3. John Revay

        Did you order/ activate one yet?Have you looked at 23 and me

      4. William Mougayar

        Check this one Fred. Scout is a sensor that people hold to their temple. In less than 10 seconds, it will collect data on vital signs, including pulse, heart rate, respiratory rate, blood pressure, temperature, and even emotional stress.

    2. SubstrateUndertow

      Are you saying that our future health is in the toilet ?

  15. William Mougayar

    Apple thinks in “Apps”, not APIs necessarily. I think the way this would be implemented is similar to Passbook where it ties in and connects to other approved apps that feed into it.So HealthBook could be your health dashboard and entry point, and it might collect data from other more specialized apps that are peaked in their own domain.

  16. jbholston

    Nothing in Apple’s past — or in its skillset — says they’ll open up the data. Would love to hear your thoughts on the start-up opportunities assuming they do not, Fred.

    1. fredwilson

      jailbreaking iOS?

      1. jbholston

        does a vc-backable business model in jailbreaking iOS exist (serious question)?

        1. fredwilson

          i don’t think sothere is a VC backed investment in Android modding don’t think that’s possible with iOSi sure wish it was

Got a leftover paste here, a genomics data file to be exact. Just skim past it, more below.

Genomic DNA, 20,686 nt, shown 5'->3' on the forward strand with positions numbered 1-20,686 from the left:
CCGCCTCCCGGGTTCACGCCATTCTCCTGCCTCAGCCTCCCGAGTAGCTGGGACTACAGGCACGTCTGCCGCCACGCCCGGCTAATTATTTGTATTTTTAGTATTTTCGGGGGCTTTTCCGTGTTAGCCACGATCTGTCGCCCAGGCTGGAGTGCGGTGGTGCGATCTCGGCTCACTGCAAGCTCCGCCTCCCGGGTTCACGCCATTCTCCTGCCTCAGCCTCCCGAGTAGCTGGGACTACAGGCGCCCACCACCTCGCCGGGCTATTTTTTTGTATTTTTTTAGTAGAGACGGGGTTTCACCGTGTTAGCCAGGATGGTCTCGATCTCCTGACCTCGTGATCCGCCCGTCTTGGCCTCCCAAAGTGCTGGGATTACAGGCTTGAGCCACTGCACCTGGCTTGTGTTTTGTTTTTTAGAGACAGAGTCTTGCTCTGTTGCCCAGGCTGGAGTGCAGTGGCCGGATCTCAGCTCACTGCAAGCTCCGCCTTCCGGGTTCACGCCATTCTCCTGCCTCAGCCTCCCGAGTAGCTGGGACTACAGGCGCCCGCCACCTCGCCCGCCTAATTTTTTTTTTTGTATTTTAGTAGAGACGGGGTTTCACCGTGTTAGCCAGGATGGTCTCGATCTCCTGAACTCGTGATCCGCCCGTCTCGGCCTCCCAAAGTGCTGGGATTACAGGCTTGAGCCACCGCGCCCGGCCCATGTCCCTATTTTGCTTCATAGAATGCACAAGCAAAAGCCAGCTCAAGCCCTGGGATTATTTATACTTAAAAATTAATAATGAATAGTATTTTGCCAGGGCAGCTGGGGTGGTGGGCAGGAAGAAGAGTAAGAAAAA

2. William Mougayar

        noooo….don’t think Data. Think Apps. The Apps will access the data.

        1. fredwilson

          and apps in the cloud are going to need an app on the phone to grab the data and send it to the cloud where it belongs?seems so silly to me

          1. William Mougayar

            I’m thinking like Apple does. App to App, and cloud in between.An App that talks to HealthBook might let you download your data if that’s you’re thinking, but I don’t expect Apple to let you do that. Their users don’t want spreadsheets of data, they want easy to use apps that use the data.

        2. jbholston

          and if Facebook apps and Apple apps and Google apps don’t share the health data each is collecting … (FB clearly moving to multi-apps cf. Paper … Google buys Nest … one of ’em buys fitbit…), then…. .

      3. LE